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I wanted to see how to make the product on the right so my thought was to have an SN1 reaction to remove water and have the bromine ion attack making the product on the right hand side.

Is this theoretically possible?

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    $\begingroup$ yes, the benzyl cation is very stable which facilitates the process $\endgroup$
    – Waylander
    Sep 21 at 13:44
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    $\begingroup$ Yes, this can be done readily facilitated by the stable benzyl radical. This patent [ here](patents.google.com/patent/CN102329192A/en) shows an example. $\endgroup$
    – Waylander
    Sep 22 at 12:36
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The reaction would theoretically occur through an SN2 mechanism because the hydroxyl (OH) group is bound to a primary carbon, and SN1 will usually only occur under tertiary (steric) conditions with a weak nucleophile.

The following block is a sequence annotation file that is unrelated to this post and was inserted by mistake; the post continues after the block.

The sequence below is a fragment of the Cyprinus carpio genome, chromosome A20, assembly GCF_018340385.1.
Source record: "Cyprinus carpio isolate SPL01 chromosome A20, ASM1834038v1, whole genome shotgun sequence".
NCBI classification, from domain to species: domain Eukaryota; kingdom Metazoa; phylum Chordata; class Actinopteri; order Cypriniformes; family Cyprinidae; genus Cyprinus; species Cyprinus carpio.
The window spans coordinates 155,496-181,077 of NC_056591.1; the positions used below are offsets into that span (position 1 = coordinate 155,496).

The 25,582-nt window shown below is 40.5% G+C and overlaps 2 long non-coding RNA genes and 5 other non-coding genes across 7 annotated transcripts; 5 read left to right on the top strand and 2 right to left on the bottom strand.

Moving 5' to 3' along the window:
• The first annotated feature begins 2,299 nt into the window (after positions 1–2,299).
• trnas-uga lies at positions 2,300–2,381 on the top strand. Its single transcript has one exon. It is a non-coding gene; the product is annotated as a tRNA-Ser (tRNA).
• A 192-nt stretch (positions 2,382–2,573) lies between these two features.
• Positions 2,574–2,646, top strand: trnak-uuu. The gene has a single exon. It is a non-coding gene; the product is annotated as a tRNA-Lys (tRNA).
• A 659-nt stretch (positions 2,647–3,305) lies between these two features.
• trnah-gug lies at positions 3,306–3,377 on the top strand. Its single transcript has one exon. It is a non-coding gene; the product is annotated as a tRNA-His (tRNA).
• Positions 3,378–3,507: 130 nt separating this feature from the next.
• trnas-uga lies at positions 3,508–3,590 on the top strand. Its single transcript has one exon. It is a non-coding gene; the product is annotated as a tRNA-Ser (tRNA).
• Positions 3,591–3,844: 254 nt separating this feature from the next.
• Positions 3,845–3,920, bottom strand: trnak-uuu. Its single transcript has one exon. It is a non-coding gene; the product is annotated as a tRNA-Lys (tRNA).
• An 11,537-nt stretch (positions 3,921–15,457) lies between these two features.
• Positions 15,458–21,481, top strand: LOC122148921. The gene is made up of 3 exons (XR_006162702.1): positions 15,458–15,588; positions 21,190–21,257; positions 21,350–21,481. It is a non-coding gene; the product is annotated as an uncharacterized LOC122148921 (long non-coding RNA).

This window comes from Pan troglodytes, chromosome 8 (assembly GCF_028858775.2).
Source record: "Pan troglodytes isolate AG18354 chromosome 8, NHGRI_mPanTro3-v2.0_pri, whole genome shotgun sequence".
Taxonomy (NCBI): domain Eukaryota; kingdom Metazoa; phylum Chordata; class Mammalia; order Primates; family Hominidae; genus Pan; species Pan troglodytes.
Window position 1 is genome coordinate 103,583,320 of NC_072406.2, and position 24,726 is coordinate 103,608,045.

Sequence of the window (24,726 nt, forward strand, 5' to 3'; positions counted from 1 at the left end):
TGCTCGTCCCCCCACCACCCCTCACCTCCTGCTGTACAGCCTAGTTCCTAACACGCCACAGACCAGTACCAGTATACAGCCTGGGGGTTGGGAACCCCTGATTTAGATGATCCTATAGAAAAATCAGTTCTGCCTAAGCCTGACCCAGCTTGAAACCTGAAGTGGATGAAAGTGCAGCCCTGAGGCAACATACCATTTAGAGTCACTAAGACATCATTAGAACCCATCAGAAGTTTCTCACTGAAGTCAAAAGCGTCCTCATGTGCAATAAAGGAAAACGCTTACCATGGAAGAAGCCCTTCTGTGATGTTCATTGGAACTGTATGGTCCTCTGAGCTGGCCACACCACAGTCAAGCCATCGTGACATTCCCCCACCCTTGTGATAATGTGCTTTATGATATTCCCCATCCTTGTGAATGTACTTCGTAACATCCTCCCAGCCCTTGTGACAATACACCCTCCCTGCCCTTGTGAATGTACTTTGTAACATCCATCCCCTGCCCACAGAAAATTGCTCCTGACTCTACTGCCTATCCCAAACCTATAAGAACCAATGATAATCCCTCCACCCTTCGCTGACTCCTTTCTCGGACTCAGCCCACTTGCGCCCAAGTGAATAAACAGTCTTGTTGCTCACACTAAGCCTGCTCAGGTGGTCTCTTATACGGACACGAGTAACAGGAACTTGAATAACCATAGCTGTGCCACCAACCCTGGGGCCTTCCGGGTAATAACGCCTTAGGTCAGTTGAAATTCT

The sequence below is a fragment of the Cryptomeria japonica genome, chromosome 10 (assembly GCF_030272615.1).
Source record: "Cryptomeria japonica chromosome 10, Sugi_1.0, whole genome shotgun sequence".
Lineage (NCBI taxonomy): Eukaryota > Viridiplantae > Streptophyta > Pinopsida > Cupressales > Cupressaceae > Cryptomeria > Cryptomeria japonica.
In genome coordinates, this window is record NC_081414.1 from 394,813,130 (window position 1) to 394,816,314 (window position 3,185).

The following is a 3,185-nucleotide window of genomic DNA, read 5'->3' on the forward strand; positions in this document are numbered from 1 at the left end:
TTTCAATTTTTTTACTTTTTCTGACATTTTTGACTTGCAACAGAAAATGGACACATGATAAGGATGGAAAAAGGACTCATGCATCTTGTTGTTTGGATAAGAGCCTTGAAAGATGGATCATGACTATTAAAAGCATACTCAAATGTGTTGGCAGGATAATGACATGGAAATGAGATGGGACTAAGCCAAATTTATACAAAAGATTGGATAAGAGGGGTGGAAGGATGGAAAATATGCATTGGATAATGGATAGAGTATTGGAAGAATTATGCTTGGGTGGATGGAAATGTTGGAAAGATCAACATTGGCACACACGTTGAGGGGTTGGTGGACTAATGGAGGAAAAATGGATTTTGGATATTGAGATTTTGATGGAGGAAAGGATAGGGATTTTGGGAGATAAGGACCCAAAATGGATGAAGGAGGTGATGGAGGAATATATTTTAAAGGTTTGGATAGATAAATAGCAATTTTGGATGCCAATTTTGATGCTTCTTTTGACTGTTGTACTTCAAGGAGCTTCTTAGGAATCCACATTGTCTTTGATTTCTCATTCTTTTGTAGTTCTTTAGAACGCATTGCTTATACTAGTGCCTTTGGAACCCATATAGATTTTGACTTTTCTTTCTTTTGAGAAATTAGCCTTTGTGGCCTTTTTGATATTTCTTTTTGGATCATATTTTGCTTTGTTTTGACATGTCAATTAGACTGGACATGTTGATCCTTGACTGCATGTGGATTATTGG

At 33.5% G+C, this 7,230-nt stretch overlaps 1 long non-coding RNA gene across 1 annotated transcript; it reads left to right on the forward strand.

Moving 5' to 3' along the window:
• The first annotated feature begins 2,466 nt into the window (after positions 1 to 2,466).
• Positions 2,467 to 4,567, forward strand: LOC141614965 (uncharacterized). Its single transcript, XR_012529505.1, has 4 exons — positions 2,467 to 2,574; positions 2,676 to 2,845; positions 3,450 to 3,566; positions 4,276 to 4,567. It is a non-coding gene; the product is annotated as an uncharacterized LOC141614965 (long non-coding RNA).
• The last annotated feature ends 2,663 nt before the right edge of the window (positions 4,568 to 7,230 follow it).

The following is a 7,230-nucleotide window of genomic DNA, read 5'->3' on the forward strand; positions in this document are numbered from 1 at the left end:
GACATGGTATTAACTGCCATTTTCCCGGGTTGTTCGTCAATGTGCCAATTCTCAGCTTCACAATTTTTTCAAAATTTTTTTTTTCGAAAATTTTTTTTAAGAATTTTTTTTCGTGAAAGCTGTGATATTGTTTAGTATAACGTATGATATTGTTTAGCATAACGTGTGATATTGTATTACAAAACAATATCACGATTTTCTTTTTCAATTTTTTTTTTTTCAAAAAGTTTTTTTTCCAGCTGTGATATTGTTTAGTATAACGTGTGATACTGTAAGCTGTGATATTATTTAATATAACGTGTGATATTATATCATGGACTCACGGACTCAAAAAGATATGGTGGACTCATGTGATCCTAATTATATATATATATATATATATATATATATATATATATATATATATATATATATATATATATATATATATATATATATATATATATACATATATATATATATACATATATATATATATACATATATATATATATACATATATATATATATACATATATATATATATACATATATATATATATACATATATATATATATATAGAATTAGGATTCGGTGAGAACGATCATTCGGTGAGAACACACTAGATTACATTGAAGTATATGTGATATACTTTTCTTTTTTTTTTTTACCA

What you are trying to do is referred to as "activation of alcohols". The OH- is not a good leaving group because OH- is a stronger base compared to Br-. There are several ways to activate an alcohol group (such as the formation of tosylates, protonation with strong acids, and reacting with PBr3 etc.) Since your goal is to substitute the alcohol with a bromide ion, theoretically H-Br could be used, where alcohol will accept a hydrogen atom from H-Br and leave as H20 as you have noted. PBR3 would be a better choice compared to H-Br.

This is because you need to watch out for side products from any potential carbocation rearrangements. There is some steric bulk with the presence of the benzene ring which could arguably allow the mechanism to form a stable carbocation through SN1, in which case the carbocation could rearrange with the adjacent carbon in the benzene ring. Using PBr3 also avoids "harsh conditions".

Look up activation of alcohols with hydrogen halides and activation with PBr3 for more information.

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  • $\begingroup$ yes PBr3 and CBr4 would have been another option but I just wanted to see if the proposed reaction was also a theoretical possibility. Thanks $\endgroup$
    – bobsburger
    Sep 22 at 19:14
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